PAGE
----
The opinion of the court was delivered by: MCGLYNN
The plaintiff, a citizen of Pennsylvania, brought this action against the defendant Corporation, a citizen of the state of New York, claiming damages for injuries sustained by him while in the process of loading cargo on board the S/S Transidaho, a vessel owned by the defendant. The complaint is bottomed on two theories: 1) the unseaworthiness of the vessel and 2) common law negligence. Defendant filed an answer denying the vessel was unseaworthy and alleging that the plaintiff's injuries were the result of his own negligence and/or the negligence of his fellow employees and employer. The defendant joined the plaintiff's employer as a third party defendant.
The plaintiff and the defendant have filed Motions for Summary Judgment based on the information developed through the use of discovery techniques.
On the question of liability, we are satisfied that there is no genuine material issue of fact in dispute, and accordingly we conclude as a matter of law that defendant's Motion for Summary Judgment against the plaintiff must be granted and that plaintiff's Motion for Summary Judgment must be denied. Defendant's Motion as third party plaintiff for Summary Judgment against third-party defendant is also denied.
The record discloses that on February 20, 1970, the plaintiff was employed as a longshoreman by the Northern Metal Company which was then engaged in loading containers of cargo aboard the S/S Transidaho. The vessel had no booms, cranes or winches of its own with which to load the containers and since Northern Metal did not have container handling equipment, a 40 foot frame or spreader bar was leased by the vessel's owner from a rigging company and shipped by truck to Northern Metal's pier. The spreader which is also referred to as a "rack" was a rectangular steel frame 8 feet wide and 40 feet long which corresponded to the length and width of the containers. It was suspended on four wire bridles which were hung on the fall of a dock-side gantry crane owned and operated by Northern Metal. There was a cage in the middle of the spreader where the plaintiff rode for the purpose of operating the levers which released and engaged the locking keys in the corner castings of the containers.
The loading procedure required the crane operator to manipulate the crane in such a manner as to lower the spreader to the top of a container where the plaintiff would cause the frame to lock onto the container. The crane operator would then raise the container, move it over the side of the vessel by rotating the crane and then lower it into the hold where the plaintiff would release the container from the frame. The spreader would then be raised from the hold and returned to the dock where the process would begin again.
At the time of the injury, the plaintiff was in the cage as it was being lowered to the pier side when it collided with a tractor trailer driven by a Northern Metal employee who was moving another container into position for loading. According to the plaintiff's testimony, "when he [the crane operator] came down a little too low with the rack, there was a trailer driving by, and it rammed into it". The impact threw the plaintiff against the side of the cage causing the injury.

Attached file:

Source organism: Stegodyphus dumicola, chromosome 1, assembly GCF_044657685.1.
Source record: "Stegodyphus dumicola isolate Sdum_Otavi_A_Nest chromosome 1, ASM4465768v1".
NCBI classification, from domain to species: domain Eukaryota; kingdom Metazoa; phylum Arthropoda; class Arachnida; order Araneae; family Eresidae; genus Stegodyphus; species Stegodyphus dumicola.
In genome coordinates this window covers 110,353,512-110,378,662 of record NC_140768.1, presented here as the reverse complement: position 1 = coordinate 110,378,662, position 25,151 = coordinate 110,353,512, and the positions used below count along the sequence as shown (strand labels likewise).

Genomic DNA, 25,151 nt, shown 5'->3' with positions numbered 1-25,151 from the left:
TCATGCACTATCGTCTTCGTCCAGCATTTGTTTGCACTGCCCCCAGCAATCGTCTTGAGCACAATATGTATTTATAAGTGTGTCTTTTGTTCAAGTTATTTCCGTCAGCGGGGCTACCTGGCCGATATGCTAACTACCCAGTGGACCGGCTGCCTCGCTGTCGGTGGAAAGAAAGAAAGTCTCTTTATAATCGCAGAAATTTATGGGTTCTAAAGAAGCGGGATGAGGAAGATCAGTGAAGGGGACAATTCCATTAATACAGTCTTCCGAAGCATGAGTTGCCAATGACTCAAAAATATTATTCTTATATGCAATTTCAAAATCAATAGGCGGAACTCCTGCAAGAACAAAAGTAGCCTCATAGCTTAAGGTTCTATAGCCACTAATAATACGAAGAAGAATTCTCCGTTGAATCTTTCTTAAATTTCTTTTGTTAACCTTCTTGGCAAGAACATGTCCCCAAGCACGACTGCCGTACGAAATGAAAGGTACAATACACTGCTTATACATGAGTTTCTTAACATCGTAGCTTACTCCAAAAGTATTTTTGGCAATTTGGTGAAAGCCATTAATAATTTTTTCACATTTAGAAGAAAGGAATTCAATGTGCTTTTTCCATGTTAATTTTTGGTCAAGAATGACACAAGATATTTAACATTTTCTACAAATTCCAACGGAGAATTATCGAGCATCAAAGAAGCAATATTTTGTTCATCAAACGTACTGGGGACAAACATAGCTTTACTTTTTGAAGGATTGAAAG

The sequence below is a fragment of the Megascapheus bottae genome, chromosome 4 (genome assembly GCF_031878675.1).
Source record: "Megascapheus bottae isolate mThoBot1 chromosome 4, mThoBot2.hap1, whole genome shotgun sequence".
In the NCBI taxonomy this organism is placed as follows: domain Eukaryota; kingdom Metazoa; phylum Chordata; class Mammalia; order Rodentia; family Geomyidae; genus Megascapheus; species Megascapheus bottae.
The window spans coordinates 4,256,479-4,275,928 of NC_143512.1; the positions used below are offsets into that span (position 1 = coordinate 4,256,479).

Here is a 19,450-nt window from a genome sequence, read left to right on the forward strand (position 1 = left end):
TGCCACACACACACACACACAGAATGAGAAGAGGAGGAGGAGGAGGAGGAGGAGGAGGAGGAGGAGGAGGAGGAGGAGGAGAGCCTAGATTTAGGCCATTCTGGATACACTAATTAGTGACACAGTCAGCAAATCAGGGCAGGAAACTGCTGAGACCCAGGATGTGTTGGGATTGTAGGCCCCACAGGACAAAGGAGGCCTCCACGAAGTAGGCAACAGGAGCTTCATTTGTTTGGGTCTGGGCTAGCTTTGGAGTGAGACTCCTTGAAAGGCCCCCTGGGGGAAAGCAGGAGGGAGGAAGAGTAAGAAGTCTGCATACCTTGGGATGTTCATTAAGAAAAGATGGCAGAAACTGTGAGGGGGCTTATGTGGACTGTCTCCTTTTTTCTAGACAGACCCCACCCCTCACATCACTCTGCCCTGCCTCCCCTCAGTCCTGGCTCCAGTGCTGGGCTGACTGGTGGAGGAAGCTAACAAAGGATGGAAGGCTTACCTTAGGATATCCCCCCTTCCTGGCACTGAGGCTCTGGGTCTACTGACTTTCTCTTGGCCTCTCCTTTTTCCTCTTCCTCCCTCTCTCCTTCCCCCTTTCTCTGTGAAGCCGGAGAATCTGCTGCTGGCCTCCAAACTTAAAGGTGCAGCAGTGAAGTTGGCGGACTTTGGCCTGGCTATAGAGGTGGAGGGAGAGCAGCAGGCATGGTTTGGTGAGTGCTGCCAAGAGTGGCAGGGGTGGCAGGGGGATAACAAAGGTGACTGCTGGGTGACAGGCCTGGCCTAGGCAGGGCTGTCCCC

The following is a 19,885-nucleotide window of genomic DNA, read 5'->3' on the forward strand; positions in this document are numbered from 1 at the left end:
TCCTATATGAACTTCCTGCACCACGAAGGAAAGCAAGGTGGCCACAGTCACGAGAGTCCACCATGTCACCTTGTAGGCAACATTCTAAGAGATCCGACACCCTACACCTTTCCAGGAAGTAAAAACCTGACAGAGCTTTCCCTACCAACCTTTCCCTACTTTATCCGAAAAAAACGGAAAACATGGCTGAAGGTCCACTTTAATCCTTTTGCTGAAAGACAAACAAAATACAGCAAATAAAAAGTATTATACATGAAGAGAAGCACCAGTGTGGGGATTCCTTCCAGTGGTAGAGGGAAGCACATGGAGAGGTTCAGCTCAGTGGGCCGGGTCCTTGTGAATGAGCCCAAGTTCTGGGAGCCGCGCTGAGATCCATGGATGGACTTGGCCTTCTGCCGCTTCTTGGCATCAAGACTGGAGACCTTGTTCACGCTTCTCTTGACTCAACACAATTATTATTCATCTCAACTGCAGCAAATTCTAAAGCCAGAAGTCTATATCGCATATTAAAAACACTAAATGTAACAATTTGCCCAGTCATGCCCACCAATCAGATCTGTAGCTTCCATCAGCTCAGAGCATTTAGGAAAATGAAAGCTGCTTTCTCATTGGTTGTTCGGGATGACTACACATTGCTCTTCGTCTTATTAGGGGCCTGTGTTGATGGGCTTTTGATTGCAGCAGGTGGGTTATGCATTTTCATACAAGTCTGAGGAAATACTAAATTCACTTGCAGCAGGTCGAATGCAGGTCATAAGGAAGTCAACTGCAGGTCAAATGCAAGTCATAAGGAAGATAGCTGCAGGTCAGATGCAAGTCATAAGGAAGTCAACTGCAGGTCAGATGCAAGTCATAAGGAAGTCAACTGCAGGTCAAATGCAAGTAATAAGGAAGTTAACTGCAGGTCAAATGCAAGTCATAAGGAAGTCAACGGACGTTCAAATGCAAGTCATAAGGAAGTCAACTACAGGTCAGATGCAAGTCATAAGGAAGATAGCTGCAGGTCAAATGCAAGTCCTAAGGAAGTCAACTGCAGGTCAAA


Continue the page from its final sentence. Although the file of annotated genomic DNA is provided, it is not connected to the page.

In our view, the rule of Victory Carriers, Inc. v. Law, 404 U.S. 202, 30 L. Ed. 2d 383, 92 S. Ct. 418 (1971) reh. den., 404 U.S. 1064, 92 S. Ct. 731, 30 L. Ed. 2d 753 (1972), precludes a recovery for unseaworthiness. There the court held that an accident suffered by a longshoreman who was injured on the dock by allegedly defective equipment owned and operated by the stevedore employer was not governed by maritime law even though the longshoreman was engaged in loading a ship.
The spreader was shore side equipment under the control of the stevedore which was not attached to, stored on or transported by the vessel. The character of the equipment does not change nor does it become part of the ship's usual gear or appurtenances merely because it was supplied to the stevedoring contractor by the owner of the vessel being loaded. Therefore, under the circumstances presented here, the spreader cannot be used as a basis for invoking maritime jurisdiction.
Moreover, even assuming the spreader was part of the ship's usual gear, a claim of unseaworthiness cannot be predicated on the isolated personal negligent acts of the plaintiff's fellow longshoremen. Usner v. Luckenbach Overseas Corp., 400 U.S. 494, 27 L. Ed. 2d 562, 91 S. Ct. 514 (1971). The injury here resulted from the operational negligence of the crane operator or the tractor trailer driver or both. In any event, it is clear that their conduct did not in any way create a condition which rendered the vessel unseaworthy.
The plaintiff's alternate theory of liability is based on the testimony of the master of the vessel that in his opinion it was "not safe for a man to ride continually on that spreader", but since the ship's equipment was not involved, he made no move to stop it.
Northern Metal Company was an independent stevedoring contractor. The plaintiff, the crane operator and the driver of the tractor trailer were all employees of Northern Metal and were acting under the direct supervision of Northern Metal's foreman. None of the ship's personnel were involved in the loading process and plaintiff is unable to point to any breach of duty or actionable conduct on their part which in any way directly contributed to plaintiff's injury.
There can be no question that the proximate cause of the plaintiff's injury was the striking of the spreader by the tractor trailer after the crane operator had lowered the spreader "a little too low". These are acts over which the master of the vessel had absolutely no control and ...